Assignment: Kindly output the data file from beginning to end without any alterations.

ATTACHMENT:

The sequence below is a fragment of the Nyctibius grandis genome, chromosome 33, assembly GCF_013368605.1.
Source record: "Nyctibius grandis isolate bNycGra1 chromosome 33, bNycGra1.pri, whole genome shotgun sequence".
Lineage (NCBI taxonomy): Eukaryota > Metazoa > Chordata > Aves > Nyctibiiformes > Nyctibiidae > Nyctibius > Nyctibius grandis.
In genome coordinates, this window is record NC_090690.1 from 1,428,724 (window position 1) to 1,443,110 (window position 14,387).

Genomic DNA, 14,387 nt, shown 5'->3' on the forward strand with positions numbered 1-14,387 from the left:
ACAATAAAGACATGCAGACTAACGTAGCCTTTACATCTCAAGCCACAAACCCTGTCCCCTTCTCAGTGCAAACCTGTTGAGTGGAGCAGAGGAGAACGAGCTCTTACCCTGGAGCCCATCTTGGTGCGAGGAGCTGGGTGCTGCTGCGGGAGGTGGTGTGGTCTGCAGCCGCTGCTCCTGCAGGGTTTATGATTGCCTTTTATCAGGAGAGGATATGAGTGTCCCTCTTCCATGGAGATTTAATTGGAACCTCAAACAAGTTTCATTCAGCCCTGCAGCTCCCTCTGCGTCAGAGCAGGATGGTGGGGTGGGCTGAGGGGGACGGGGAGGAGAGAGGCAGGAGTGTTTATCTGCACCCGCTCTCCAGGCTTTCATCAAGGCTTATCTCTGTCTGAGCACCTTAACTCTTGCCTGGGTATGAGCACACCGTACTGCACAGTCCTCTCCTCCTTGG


The sequence below is a fragment of the Nyctibius grandis genome, chromosome 33, assembly GCF_013368605.1.
Source record: "Nyctibius grandis isolate bNycGra1 chromosome 33, bNycGra1.pri, whole genome shotgun sequence".
Lineage (NCBI taxonomy): Eukaryota > Metazoa > Chordata > Aves > Nyctibiiformes > Nyctibiidae > Nyctibius > Nyctibius grandis.
In genome coordinates, this window is record NC_090690.1 from 1,428,724 (window position 1) to 1,443,110 (window position 14,387).

Genomic DNA, 14,387 nt, shown 5'->3' on the forward strand with positions numbered 1-14,387 from the left:
ACAATAAAGACATGCAGACTAACGTAGCCTTTACATCTCAAGCCACAAACCCTGTCCCCTTCTCAGTGCAAACCTGTTGAGTGGAGCAGAGGAGAACGAGCTCTTACCCTGGAGCCCATCTTGGTGCGAGGAGCTGGGTGCTGCTGCGGGAGGTGGTGTGGTCTGCAGCCGCTGCTCCTGCAGGGTTTATGATTGCCTTTTATCAGGAGAGGATATGAGTGTCCCTCTTCCATGGAGATTTAATTGGAACCTCAAACAAGTTTCATTCAGCCCTGCAGCTCCCTCTGCGTCAGAGCAGGATGGTGGGGTGGGCTGAGGGGGACGGGGAGGAGAGAGGCAGGAGTGTTTATCTGCACCCGCTCTCCAGGCTTTCATCAAGGCTTATCTCTGTCTGAGCACCTTAACTCTTGCCTGGGTATGAGCACACCGTACTGCACAGTCCTCTCCTCCTTGG